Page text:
Michael Foot resigned and left it to his young protégé, Neil Kinnock, to lead the fight. As is the way with young protégés, young Neil started dissembling his masters' handiwork. He softened on nuclear weapons and stopped calling for withdrawal from the European Union. Therefore, when Labour went to the polls in 1987 they were a watered down choice but a choice nonetheless. After the election, Labour decided to ditch its commitment to unilateralism, and to become as pro-Europe as the Conservatives. As luck would have it the Berlin Wall fell in 1989 and the Soviet Union wound up in 1991, meaning that Britain's stance towards it was no longer the most important foreign policy issue.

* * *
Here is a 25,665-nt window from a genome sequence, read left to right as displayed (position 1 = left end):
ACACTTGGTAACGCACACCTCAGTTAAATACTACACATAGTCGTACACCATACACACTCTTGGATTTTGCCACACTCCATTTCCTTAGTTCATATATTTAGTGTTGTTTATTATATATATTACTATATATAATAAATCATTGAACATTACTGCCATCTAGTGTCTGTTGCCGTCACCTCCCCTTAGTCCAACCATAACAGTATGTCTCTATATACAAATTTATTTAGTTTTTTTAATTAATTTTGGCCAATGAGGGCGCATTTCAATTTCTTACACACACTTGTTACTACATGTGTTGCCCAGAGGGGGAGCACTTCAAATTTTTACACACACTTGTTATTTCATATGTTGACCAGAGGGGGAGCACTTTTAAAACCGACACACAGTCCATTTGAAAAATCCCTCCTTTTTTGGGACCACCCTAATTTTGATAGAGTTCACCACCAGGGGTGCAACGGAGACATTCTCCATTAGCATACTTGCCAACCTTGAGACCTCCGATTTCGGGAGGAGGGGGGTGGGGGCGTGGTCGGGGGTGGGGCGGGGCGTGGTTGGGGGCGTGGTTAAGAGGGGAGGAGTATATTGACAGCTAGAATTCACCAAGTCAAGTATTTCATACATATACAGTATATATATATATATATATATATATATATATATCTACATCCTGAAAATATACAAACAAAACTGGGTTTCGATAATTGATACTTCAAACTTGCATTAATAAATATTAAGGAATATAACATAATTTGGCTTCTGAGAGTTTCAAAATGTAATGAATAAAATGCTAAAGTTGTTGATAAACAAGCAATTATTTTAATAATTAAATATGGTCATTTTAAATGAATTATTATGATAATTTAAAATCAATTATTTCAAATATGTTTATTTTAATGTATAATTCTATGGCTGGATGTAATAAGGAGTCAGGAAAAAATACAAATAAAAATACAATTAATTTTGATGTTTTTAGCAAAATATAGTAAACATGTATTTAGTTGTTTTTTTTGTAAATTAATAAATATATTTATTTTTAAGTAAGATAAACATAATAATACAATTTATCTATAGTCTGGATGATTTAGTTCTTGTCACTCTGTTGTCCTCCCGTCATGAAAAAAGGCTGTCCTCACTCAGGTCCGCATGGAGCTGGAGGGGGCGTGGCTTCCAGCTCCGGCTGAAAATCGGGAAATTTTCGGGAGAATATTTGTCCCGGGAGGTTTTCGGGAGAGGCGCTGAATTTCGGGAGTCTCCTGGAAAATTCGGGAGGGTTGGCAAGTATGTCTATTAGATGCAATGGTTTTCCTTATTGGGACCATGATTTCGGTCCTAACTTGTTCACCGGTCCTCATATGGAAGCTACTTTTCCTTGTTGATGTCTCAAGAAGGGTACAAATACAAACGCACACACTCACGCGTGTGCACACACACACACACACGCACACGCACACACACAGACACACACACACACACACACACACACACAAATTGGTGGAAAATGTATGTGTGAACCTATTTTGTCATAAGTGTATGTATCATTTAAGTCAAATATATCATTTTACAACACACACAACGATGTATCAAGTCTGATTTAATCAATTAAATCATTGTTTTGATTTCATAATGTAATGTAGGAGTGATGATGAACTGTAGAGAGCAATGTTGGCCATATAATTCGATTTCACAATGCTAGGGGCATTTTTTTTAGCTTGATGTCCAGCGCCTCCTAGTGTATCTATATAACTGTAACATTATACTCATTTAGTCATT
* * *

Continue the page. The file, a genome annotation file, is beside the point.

So what was the most important issue effecting British foreign policy? As no one would be shocked to read, it was Europe. In 1988, Margaret Thatcher made the now infamous "Bruges Speech" in which she sounded the alarm on moves towards European federalism. After some pushing and shoving with most of her cabinet (and Michael Heseltine who had left in 1985, partially over her insufficient ardour for Europe) she was forced out. Consequently John Major came in to power and went to the country with a policy only mildly more Eurosceptic than the Labour Party. In the Maastricht treaty he managed to win "opt outs" for Britain from Europe wide social policy and from Economic and Monetary Union. Labour promised in 1992 to end the opt-out on social policy, but was vague on Economic Union, promising only to " play an active part in negotiations". 1992 was not an election were the British had much of a choice on foreign policy, indeed it was not an issue that most of the British electorate cared about. Not that it mattered much, but the Tories won.